Bel hit by dollar decline

- Last updated on GMT

Related tags: Currency, United states dollar, Marketing

Fromageries Bel, the French cheese group, has reported a slight
decline in sales as a result of the depreciation of the dollar and
poor economic conditions in core markets such as Germany and the
Middle East.

The continued decline in strength of the US dollar against the euro, as well as the economic turbulence in Germany and the Middle East, took its toll on full-year results at French cheese group Fromageries Bel.

The company reported sales of €1.70 billion for 2002, compared to €1.74 billion in 2001, although at constant exchange rates, and excluding the disposal of its soft ripened cheese division, sales would have been 1 per cent higher.

The sale of the soft cheese arm, and the decision to focus on its processed and semi-hard cheese arms, meant that exceptional profits for the year were considerably higher than in 2001, rising from €3 million to €23 million.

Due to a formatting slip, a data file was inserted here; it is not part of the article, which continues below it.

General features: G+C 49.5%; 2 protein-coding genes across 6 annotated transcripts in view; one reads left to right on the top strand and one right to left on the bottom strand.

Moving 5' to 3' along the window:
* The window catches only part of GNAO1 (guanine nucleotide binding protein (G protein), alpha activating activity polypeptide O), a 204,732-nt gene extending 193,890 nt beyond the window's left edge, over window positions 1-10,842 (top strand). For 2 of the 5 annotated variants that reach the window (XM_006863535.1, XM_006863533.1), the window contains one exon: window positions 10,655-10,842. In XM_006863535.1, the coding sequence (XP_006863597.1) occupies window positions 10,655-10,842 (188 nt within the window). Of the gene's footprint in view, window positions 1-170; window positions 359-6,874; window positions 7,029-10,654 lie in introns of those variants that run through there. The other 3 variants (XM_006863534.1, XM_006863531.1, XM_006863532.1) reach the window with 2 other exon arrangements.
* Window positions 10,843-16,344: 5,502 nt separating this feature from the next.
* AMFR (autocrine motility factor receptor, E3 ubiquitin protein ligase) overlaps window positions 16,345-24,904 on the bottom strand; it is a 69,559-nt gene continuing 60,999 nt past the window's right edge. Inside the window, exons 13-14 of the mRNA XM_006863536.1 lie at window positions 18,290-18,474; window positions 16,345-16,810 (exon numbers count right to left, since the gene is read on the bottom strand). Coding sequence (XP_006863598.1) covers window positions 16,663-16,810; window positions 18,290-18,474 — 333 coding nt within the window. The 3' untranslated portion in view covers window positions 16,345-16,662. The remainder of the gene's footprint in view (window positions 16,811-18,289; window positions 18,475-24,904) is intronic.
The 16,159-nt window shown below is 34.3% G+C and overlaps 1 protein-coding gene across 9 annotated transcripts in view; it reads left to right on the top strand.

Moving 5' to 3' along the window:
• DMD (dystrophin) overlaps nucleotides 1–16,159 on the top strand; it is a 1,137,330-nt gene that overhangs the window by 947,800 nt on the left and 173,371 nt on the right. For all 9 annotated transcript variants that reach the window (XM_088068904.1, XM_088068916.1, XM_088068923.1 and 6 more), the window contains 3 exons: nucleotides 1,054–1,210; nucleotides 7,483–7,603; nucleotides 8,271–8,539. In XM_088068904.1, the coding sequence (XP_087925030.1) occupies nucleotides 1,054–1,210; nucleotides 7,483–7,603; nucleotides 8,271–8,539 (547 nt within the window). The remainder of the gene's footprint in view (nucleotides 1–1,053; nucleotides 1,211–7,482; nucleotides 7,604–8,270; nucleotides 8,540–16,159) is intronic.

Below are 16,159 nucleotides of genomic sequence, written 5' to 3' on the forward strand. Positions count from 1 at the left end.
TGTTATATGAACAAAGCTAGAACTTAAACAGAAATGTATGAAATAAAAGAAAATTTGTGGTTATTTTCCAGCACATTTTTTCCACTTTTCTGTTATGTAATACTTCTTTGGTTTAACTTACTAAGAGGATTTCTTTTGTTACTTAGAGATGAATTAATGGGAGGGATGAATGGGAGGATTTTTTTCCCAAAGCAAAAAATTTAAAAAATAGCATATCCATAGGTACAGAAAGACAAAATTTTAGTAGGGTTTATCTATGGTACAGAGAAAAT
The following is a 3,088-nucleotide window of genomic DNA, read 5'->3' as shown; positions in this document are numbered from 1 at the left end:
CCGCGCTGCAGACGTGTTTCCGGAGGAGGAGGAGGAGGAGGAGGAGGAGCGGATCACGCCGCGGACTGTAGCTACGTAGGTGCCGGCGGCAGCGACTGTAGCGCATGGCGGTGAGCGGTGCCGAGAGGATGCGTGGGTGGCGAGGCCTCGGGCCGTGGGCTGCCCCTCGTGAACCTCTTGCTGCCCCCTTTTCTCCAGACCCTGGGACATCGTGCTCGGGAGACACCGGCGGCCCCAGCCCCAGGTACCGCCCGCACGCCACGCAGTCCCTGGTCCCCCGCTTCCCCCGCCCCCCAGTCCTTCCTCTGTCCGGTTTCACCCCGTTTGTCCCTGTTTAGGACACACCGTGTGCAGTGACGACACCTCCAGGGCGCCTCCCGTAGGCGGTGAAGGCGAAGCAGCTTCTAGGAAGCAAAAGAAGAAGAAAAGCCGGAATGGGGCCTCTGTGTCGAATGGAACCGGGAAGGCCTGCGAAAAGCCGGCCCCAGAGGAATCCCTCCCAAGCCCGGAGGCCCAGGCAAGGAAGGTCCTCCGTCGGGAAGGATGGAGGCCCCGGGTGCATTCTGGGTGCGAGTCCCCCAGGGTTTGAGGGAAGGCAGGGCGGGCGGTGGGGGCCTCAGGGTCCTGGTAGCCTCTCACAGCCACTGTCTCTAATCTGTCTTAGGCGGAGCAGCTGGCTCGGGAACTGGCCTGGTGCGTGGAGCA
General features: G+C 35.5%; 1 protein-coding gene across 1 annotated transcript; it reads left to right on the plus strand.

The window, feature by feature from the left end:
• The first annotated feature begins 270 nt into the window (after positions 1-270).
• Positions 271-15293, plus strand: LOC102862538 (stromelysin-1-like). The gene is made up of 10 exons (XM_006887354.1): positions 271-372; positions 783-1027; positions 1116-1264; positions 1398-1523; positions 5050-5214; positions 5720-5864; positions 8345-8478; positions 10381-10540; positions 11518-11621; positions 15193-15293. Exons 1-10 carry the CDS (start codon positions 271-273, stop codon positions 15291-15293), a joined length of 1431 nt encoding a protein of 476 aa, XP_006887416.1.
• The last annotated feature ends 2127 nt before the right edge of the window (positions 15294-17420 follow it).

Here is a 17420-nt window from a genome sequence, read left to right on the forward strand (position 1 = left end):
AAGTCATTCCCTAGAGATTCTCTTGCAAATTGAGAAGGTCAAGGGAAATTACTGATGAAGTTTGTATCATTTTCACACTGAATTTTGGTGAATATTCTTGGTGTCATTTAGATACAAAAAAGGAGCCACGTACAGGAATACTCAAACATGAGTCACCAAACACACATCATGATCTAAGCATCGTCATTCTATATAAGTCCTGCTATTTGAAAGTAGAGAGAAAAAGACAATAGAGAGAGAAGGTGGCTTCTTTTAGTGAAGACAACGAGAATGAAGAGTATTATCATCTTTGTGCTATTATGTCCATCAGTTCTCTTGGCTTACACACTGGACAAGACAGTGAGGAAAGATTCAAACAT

EBITDA for the year was up 8.2 per cent to €139 million, while operating profit rose slightly to €88 million. Profit from ongoing business was also ahead of the 2001 level at €96 million (€94 million in the previous year). Net profits rose from €51 million to €53 million.

Although the company saw improvements in both its productivity levels and raw material prices, these were all but wiped out by the poor market conditions in a number of countries and the decline of the dollar.

This year will see the consolidation of the Leerdammer Group for the fist time after Bel completed the acquisition of the Dutch hard cheese producer from Wessanen at the end of 2002. Leerdammer is the leader in its market segment, and will give Bel an increased market share in Germany, Italy and France.

Leerdammer's 2002 sales reached €292 million, while operating profits were €8 million.

As well as the boost from Leerdammer, Bel​ expects sales and profits to be lifted this year by its policy of developing it international brands in France, Europe and worldwide, as well as further improvement in competitiveness.

But these gains are likely to be offset by the impact of a general slowdown in the global economy, a further depreciation of the dollar and by the continued uncertainty in the Middle East.

Related topics: Manufacturers